Film fiction captures hip-hop, China style

By Sun Ye ( ) Updated: 2016-01-18 16:59:16

Film fiction captures hip-hop, China style

Poster of Chedan Dongwu. [Photo provided to China Daily]

Chedan Dongwu, a film about China's hip-hop artists, was released online across platforms on Friday.

The film, touted as the country's first hip-hop themed detective film, is the brainchild of J Fever (Zhao Hong), a well-known free-style hip-hop artist from Beijing.

The film is based on J Fever's 2015 tour with music producer Jeff Liang (also known as Soulspeak). As they showcased their award-winning 2015 album Color Blind in major Chinese cities, they also mingled with hip-hop artists and enthusiasts from across the country, taking note of how hip-hop, a music style that originated in 1970s New York, had gradually taken root in China.

"There is no other music style that gives one so much freedom as hip-hop," says J Fever, known for his imaginative, poetic compositions. "Free-styling is what you do when you are most devoted to where you are, but at the same time, most detached from it."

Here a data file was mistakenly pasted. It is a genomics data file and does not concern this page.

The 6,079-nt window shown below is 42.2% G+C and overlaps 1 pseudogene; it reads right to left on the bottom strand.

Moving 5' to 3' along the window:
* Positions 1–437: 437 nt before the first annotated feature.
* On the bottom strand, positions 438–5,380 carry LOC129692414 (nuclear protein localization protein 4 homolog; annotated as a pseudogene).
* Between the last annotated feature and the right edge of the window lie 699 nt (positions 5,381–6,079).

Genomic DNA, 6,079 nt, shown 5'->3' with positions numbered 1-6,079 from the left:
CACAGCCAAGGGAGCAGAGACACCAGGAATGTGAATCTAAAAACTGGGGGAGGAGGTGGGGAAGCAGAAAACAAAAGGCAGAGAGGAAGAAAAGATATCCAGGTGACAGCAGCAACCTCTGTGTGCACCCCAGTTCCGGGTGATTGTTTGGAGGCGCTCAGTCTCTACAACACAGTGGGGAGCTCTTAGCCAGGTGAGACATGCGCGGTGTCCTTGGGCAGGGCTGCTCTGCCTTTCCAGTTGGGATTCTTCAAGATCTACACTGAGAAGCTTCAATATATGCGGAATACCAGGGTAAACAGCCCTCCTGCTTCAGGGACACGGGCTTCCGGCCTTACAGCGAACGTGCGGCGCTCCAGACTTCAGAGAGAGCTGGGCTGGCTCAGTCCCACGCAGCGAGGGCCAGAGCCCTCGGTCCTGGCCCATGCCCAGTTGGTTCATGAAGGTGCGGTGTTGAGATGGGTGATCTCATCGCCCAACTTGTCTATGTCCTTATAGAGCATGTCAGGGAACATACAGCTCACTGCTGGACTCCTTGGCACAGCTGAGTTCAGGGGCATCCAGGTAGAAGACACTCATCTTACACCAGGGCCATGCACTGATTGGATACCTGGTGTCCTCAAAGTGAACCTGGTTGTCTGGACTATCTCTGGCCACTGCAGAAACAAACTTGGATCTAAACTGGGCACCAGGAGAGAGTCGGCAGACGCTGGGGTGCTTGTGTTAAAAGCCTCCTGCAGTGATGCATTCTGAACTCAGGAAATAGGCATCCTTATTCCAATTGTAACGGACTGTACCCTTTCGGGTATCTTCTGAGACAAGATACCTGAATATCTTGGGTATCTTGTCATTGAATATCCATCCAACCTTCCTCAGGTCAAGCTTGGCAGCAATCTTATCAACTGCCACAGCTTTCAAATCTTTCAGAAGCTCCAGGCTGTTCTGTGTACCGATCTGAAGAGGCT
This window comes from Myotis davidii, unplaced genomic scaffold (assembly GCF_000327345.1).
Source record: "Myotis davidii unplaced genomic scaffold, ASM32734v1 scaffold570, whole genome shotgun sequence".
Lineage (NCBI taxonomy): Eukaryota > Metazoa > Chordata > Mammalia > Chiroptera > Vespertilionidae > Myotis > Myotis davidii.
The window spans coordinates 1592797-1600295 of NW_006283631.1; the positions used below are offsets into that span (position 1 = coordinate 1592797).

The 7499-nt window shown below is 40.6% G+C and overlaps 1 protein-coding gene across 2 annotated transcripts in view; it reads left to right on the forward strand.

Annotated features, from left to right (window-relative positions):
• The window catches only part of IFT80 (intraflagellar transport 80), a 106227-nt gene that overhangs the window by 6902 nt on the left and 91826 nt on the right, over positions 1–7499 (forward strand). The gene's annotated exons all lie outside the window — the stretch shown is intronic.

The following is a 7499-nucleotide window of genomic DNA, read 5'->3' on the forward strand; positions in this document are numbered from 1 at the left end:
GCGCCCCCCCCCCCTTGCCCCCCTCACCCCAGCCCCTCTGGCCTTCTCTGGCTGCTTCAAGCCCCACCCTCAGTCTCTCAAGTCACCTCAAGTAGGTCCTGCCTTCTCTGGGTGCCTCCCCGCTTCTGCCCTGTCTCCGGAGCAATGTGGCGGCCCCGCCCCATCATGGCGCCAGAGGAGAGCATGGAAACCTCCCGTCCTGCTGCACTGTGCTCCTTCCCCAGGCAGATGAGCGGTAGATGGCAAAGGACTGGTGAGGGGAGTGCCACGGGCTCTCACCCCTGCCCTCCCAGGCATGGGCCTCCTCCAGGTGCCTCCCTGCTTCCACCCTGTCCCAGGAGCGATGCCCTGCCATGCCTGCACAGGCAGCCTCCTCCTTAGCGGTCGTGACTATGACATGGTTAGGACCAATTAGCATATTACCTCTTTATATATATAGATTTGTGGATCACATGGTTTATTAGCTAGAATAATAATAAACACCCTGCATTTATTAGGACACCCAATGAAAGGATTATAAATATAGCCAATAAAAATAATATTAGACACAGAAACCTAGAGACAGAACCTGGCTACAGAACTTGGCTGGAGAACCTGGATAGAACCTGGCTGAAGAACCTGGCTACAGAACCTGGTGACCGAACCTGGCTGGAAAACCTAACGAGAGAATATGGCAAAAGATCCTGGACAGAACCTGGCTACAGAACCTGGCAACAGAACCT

The half-hour film, much in tune with his music style with out-of-the-box sequences and imagination, is loosely woven around a fictional hunt for Soulspeak's murderer. Other local hip-hop artists who made guest appearances were cast as suspects. It showed hip-hop's thriving scene from Beijing to Guangzhou. In different locales, the music, often dialectic, is becoming indigenous and diverse as the imported style matures in China.

"You can see half of what Chinese hip-hop has to offer from the film," Yang Xin, a commentator, says.

J Fever will perform at Revolver, a Taipei live house, on Jan 23.


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